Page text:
I would get the model number off of it and try to see just what you have. They are not that hard to tune.

Jim

mogman
Posts: 112
Joined: Tue Aug 05, 2008 2:25 pm

Re: Big cans

Postby mogman » Sat Mar 18, 2017 12:39 pm

I am sweeping it with a tracking generator, tuned from 140-170MHz (actually tuning the can) the loss is the same, no other adjustments, input/output are on the sides of the can and fixed 180deg apart, no numbers or I would google it, color is that little bit darker than beige that some of the older Motorola equipment had, dual hand wheels on top to push up or down, about 3 1/2" in dia. tower that positions the rod is about 4" in dia. 6" tall with one side open to access the lower locking wheel, three large gussets supporting the tower.

mogman
Posts: 112
Joined: Tue Aug 05, 2008 2:25 pm

Re: Big cans

Postby mogman » Sat Mar 18, 2017 1:21 pm

I have only tested one of these cans, it will take several days to get to the front of the trailer where the other two are located, so there could be a defect in this can.

User avatar
abbylind
Posts: 507
Joined: Mon Nov 05, 2001 4:00 pm
What radios do you own?: What dont I own?

Re: Big cans

Postby abbylind » Sat Mar 18, 2017 5:00 pm

Darker brown color.....sounds like Sinclair cans..

Jim202
Posts: 3457
Joined: Sun Sep 09, 2001 4:00 pm

Re: Big cans

Postby Jim202 » Sun Mar 19, 2017 4:56 am

mogman wrote:I am sweeping it with a tracking generator, tuned from 140-170MHz (actually tuning the can) the loss is the same, no other adjustments, input/output are on the sides of the can and fixed 180deg apart, no numbers or I would google it, color is that little bit darker than beige that some of the older Motorola equipment had, dual hand wheels on top to push up or down, about 3 1/2" in dia. tower that positions the rod is about 4" in dia. 6" tall with one side open to access the lower locking wheel, three large gussets supporting the tower.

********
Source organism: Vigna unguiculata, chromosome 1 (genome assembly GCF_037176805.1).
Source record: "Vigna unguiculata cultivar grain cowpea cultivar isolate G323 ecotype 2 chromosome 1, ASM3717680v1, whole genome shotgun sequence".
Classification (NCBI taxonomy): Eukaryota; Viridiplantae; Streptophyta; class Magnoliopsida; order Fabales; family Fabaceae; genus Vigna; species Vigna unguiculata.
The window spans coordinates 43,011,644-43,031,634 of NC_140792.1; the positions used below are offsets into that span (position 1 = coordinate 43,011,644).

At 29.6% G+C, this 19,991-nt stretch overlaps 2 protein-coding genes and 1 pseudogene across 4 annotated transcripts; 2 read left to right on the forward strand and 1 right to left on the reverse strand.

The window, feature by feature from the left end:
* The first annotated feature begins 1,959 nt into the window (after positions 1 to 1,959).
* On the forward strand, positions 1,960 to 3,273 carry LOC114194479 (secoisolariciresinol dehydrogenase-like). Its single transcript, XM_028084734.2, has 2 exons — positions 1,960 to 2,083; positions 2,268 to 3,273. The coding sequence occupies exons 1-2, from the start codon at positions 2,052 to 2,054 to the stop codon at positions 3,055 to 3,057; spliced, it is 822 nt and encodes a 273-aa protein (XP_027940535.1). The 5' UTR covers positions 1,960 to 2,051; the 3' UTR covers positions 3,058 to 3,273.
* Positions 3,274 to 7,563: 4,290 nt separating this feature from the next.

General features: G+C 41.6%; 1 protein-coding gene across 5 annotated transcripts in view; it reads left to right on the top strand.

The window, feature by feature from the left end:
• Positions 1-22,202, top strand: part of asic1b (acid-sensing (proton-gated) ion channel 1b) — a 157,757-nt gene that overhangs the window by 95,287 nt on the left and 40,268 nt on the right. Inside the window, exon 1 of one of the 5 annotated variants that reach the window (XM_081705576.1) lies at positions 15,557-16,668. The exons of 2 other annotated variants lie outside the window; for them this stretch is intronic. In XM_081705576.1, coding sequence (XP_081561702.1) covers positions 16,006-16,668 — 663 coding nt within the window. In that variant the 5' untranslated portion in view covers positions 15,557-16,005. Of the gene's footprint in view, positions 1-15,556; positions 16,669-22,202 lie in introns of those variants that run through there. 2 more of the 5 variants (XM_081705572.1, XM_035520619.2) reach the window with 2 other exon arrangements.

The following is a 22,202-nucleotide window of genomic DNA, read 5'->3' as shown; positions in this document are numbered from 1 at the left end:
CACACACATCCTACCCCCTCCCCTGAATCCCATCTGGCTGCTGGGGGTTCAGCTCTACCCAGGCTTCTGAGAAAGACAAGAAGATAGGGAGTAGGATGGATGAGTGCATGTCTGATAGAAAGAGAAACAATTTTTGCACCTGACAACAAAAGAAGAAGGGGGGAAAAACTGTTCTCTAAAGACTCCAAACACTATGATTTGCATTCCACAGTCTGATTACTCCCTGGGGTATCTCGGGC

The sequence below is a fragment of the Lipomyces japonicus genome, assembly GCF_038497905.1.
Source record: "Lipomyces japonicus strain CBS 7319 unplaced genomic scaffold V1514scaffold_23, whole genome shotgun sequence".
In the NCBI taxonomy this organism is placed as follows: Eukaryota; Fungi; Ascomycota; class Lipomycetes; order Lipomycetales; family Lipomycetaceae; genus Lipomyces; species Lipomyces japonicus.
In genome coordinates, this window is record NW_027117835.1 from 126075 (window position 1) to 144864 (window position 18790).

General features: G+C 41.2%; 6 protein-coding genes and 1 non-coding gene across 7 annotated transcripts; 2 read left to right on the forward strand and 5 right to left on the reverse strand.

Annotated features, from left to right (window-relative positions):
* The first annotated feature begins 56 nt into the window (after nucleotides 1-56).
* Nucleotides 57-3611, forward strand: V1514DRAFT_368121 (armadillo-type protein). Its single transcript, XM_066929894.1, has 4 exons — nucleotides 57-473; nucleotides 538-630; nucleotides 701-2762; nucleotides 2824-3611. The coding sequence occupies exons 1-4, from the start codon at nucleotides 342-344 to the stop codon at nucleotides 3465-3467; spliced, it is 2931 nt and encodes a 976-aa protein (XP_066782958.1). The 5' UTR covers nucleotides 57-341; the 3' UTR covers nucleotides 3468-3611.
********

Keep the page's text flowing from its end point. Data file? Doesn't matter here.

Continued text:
While sweeping the can, were you able to figure out if it is a pass cavity or a notch cavity? They do not work the same. If it is a notch cavity, you might miss the notch if your sweep was not narrow enough. Notch cavities can be used on both the TX and RX sides, so it would be hard to tell from how they are being used or cabled, if still installed in the system.

Jim

mogman
Posts: 112
Joined: Tue Aug 05, 2008 2:25 pm

Re: Big cans

Postby mogman » Mon Mar 20, 2017 1:14 pm

First I have never seen a notch cavity with two ports, not saying they don't exist but I have seen allot of cans and never a two port notch, second I swept it from DC to daylight, it is for SURE a pass can

DarkHelmet
New User
Posts: 26
Joined: Fri Mar 13, 2015 3:29 pm

Re: Big cans

Postby DarkHelmet » Sun Apr 16, 2017 6:55 am

Sound like pass cavities from a combiner. The coupling loops will determine the insertion loss/s21 and VSWR/s11. Rotate them to get the s21 down and couple more into the cavity. This will make the response of the cavity much wider though.

You can convert these to Bp/Br with adding a capacitor in series with the loop.